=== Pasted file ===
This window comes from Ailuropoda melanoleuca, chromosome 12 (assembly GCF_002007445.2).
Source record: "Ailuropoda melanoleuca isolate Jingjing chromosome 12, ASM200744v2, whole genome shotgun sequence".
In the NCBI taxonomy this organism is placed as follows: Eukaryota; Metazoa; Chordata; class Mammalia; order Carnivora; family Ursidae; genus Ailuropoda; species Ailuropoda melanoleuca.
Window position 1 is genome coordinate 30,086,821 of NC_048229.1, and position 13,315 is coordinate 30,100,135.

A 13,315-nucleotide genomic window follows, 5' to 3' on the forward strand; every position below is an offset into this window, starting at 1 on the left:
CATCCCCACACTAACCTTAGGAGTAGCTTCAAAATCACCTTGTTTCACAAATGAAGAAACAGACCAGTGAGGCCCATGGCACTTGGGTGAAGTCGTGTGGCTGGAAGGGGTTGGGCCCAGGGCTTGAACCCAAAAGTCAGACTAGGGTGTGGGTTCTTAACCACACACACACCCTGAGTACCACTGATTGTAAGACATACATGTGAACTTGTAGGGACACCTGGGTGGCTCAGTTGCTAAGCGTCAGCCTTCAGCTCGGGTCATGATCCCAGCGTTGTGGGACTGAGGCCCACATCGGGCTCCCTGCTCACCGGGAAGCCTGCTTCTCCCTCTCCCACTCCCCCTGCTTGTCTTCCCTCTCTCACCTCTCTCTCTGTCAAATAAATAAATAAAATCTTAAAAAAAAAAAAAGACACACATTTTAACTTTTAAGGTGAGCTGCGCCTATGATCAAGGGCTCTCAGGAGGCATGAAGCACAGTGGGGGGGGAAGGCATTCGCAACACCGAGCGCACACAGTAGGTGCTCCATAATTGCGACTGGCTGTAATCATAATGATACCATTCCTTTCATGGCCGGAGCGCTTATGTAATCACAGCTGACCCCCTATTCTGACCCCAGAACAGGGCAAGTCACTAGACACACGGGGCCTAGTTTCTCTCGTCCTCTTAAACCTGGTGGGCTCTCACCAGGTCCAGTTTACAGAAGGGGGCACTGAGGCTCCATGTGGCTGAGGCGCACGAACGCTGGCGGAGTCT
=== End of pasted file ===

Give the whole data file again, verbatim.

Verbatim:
This window comes from Ailuropoda melanoleuca, chromosome 12 (assembly GCF_002007445.2).
Source record: "Ailuropoda melanoleuca isolate Jingjing chromosome 12, ASM200744v2, whole genome shotgun sequence".
In the NCBI taxonomy this organism is placed as follows: Eukaryota; Metazoa; Chordata; class Mammalia; order Carnivora; family Ursidae; genus Ailuropoda; species Ailuropoda melanoleuca.
Window position 1 is genome coordinate 30,086,821 of NC_048229.1, and position 13,315 is coordinate 30,100,135.

A 13,315-nucleotide genomic window follows, 5' to 3' on the forward strand; every position below is an offset into this window, starting at 1 on the left:
CATCCCCACACTAACCTTAGGAGTAGCTTCAAAATCACCTTGTTTCACAAATGAAGAAACAGACCAGTGAGGCCCATGGCACTTGGGTGAAGTCGTGTGGCTGGAAGGGGTTGGGCCCAGGGCTTGAACCCAAAAGTCAGACTAGGGTGTGGGTTCTTAACCACACACACACCCTGAGTACCACTGATTGTAAGACATACATGTGAACTTGTAGGGACACCTGGGTGGCTCAGTTGCTAAGCGTCAGCCTTCAGCTCGGGTCATGATCCCAGCGTTGTGGGACTGAGGCCCACATCGGGCTCCCTGCTCACCGGGAAGCCTGCTTCTCCCTCTCCCACTCCCCCTGCTTGTCTTCCCTCTCTCACCTCTCTCTCTGTCAAATAAATAAATAAAATCTTAAAAAAAAAAAAAGACACACATTTTAACTTTTAAGGTGAGCTGCGCCTATGATCAAGGGCTCTCAGGAGGCATGAAGCACAGTGGGGGGGGAAGGCATTCGCAACACCGAGCGCACACAGTAGGTGCTCCATAATTGCGACTGGCTGTAATCATAATGATACCATTCCTTTCATGGCCGGAGCGCTTATGTAATCACAGCTGACCCCCTATTCTGACCCCAGAACAGGGCAAGTCACTAGACACACGGGGCCTAGTTTCTCTCGTCCTCTTAAACCTGGTGGGCTCTCACCAGGTCCAGTTTACAGAAGGGGGCACTGAGGCTCCATGTGGCTGAGGCGCACGAACGCTGGCGGAGTCT